By NANCY GARCIA
If there seems to be a rising tide of properties subject to flood zones, that is no illusion.
The Federal Emergency Management Agency, four years into a flood-map modernization process that wraps up in 2010, reports an increase in properties identified at risk of flooding, and this upsurge presents landowners with new decisions.
In communities that voluntarily participate in floodplain management, relatively affordable flood insurance is available through the National Flood Insurance Program.
In New Orleans, Richard Olsen considers himself lucky to have had flood insurance. His $350,000 home ended up under 7 feet of water during Hurricane Katrina. While his children finished high school at night in Baton Rouge, he and his wife felt driven to return. They were among the first families to be able to return and rebuild. Their house now carries the maximum in flood coverage.
Having adequate insurance is always better and less costly than relying solely on federal disaster aid, stresses policy analyst Russell Riggs of the National Association of Realtors.
There was a time that flood insurance was virtually unavailable through private insurers, which led to the launch of the National Flood Insurance Program in 1968. The program was designed to be self-sustaining and in recent years has faced losses, only receiving temporary extensions in Congress as various reform ideas are floated.
In the map-modernization process, about 40 percent of the population is represented by map panels (areas) that include new engineering information. An additional 13,700 previously unmapped panels in sparsely populated regions are also being added. Standards have been devised for setting accurate flood-zone boundaries.
For the lowest rates, residents in newly identified flood zones can obtain insurance before the map change goes into effect to lock in more affordable premiums — as long as the insurance is continually maintained.
Policies average $540 a year and are available from the National Flood Insurance Program through private insurers. Federally backed lenders make coverage mandatory in flood zones.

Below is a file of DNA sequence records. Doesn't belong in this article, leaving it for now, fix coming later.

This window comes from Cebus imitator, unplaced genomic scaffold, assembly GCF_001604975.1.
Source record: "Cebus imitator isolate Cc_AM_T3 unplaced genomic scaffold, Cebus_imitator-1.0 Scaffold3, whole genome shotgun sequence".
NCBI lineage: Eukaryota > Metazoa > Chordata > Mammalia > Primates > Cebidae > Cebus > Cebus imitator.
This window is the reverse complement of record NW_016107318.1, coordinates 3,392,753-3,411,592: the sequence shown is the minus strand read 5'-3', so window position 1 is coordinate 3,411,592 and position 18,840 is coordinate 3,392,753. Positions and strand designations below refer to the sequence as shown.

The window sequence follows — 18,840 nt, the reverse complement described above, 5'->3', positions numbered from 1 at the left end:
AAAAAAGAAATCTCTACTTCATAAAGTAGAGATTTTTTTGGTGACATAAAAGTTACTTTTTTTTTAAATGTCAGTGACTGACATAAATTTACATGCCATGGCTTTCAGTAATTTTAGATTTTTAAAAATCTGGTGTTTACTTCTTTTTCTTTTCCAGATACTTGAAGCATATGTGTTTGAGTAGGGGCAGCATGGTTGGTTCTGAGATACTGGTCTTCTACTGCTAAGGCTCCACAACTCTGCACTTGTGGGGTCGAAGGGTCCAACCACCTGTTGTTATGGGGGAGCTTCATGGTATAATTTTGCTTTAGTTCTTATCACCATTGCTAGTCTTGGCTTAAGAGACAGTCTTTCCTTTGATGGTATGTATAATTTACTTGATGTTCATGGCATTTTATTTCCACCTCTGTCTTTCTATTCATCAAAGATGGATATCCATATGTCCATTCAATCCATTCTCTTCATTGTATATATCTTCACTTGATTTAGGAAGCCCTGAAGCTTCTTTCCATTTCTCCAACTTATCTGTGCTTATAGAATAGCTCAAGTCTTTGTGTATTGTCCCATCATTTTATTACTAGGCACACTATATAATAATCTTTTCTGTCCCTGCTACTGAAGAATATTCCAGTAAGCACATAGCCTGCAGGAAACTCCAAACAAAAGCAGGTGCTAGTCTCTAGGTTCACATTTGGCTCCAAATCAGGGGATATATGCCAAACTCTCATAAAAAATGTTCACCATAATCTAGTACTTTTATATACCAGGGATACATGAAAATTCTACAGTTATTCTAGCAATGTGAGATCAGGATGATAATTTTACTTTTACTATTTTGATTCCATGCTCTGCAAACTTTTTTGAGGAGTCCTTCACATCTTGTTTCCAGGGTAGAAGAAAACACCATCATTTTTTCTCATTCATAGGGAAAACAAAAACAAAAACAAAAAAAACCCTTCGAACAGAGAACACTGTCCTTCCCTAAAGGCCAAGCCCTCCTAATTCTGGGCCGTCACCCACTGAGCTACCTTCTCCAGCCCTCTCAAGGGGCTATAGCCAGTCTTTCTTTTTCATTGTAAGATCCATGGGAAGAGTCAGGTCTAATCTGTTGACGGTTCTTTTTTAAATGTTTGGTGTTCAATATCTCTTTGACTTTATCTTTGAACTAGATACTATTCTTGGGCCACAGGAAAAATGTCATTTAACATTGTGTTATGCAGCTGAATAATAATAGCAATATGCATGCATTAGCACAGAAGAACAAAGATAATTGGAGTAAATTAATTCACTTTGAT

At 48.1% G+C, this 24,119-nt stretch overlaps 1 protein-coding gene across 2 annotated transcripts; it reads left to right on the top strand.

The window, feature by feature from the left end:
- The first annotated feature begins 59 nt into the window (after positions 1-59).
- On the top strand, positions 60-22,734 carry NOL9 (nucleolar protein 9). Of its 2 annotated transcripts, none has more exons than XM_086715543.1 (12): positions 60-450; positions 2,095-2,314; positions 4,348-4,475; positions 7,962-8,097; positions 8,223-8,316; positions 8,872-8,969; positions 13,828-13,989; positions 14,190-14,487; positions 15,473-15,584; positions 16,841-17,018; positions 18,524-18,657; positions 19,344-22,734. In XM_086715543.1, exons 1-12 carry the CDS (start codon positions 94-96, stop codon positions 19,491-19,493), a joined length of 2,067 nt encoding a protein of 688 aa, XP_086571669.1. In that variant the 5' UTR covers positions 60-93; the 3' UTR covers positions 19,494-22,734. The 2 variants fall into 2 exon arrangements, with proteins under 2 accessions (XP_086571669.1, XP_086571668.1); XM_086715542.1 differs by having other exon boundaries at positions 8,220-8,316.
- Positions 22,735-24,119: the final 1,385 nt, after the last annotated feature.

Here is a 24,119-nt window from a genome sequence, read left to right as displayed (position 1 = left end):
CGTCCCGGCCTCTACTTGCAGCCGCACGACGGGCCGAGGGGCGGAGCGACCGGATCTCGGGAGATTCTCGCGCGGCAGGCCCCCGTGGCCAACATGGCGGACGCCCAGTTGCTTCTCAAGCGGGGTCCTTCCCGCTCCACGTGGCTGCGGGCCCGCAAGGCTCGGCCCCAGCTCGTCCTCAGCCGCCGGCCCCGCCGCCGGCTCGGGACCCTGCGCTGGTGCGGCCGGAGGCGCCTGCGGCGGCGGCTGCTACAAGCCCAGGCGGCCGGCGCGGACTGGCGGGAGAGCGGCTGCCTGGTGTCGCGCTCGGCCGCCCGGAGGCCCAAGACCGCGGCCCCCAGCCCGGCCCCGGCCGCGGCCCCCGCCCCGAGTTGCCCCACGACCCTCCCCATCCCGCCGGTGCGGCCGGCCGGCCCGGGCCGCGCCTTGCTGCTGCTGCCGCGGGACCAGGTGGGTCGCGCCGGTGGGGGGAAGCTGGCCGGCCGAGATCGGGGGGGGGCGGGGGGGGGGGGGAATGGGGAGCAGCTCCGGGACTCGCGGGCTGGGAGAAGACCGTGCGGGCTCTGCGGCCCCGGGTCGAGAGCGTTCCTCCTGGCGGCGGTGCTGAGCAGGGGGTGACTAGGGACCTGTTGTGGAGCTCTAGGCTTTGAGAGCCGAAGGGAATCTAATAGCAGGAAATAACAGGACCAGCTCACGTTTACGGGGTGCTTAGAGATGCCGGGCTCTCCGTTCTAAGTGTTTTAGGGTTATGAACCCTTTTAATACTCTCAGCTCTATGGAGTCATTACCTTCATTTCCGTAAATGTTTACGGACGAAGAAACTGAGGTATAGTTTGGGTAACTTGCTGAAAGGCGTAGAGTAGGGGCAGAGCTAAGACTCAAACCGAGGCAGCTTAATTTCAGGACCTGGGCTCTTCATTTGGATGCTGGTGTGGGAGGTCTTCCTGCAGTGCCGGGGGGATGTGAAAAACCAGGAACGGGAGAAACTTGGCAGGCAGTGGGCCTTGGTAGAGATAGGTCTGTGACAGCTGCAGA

If the flood zone designation is contested, there is an appeals process. One approach is to pay for a survey and submit an elevation certificate, requesting a map amendment.
Flooding is the most common natural hazard, and historically the most expensive. Standard homeowners insurance does not cover flood damage, but National Flood Insurance Program policies offer up to $250,000 in structural coverage for a home and $100,000 for contents. Buildings constructed before the first effective date for a community’s Flood Insurance Rate Map receive a subsidized rate.
Sharlene Leurig, insurance program manager for CERES, a national network of investors and public interest groups, believes real estate values should better reflect climate effects. "Pricing is an essential reflection of a risk," she says, "whether it is insurance or real estate." …CONTINUED
In a 100-year flood zone, there is a 1 percent annual chance of flooding, which translates into a 26 percent chance during a 30-year mortgage. The greatest property damage occurs in river areas, which represent the majority of flood-prone property. In coastal areas, flooding causes the greatest loss of life.
There, climate change may have an incremental impact on the safety of structures over time. For instance, in California, the average sea level increased 7 inches over the past century.
Industry watchers in some states, and particularly Florida, would like to see insurance for flood and wind risks combined. John Sebree of the Florida Association of Realtors notes that wind often creates more damage there, and estimates the state carries 40 percent of the national flood insurance policies but represents only 9.5 percent of flood claims.
The program is intended to direct development away from vulnerable regions. In Johns Island, the second-largest island on the East Coast, planners are working to steer development away from the coastline, with only 20 percent of the island’s center slated for development.
"We can avoid so much damage through wise actions," says Charleston Mayor Joseph Riley.
As an incentive for prudent planning, communities that exceed minimum flood-control measures receive rate reductions of 5 percent to 45 percent.
Whether flood risk affects property values is uncertain. Usually, the exposure comes up after an offer has been made, since the disclosure is among the last notifications during a real estate transaction.
Awareness seems to be on the rise, however. Participation in the National Flood Insurance Program has increased since its FloodSmart campaign started in 2004.
Georgia State professor of econometric studies Robert Klein said he noticed that after 2005 the cost of risk and insurance "began to bite — you began to see Realtors comment, particularly in Florida."
In his own home he is concerned about upkeep of a storm drain a few hundred yards away, Klein said. Although he is not in a flood hazard zone, he purchased flood insurance.
"One principal purpose," he says, "is peace of mind."
Nancy Garcia is a freelance writer in California.
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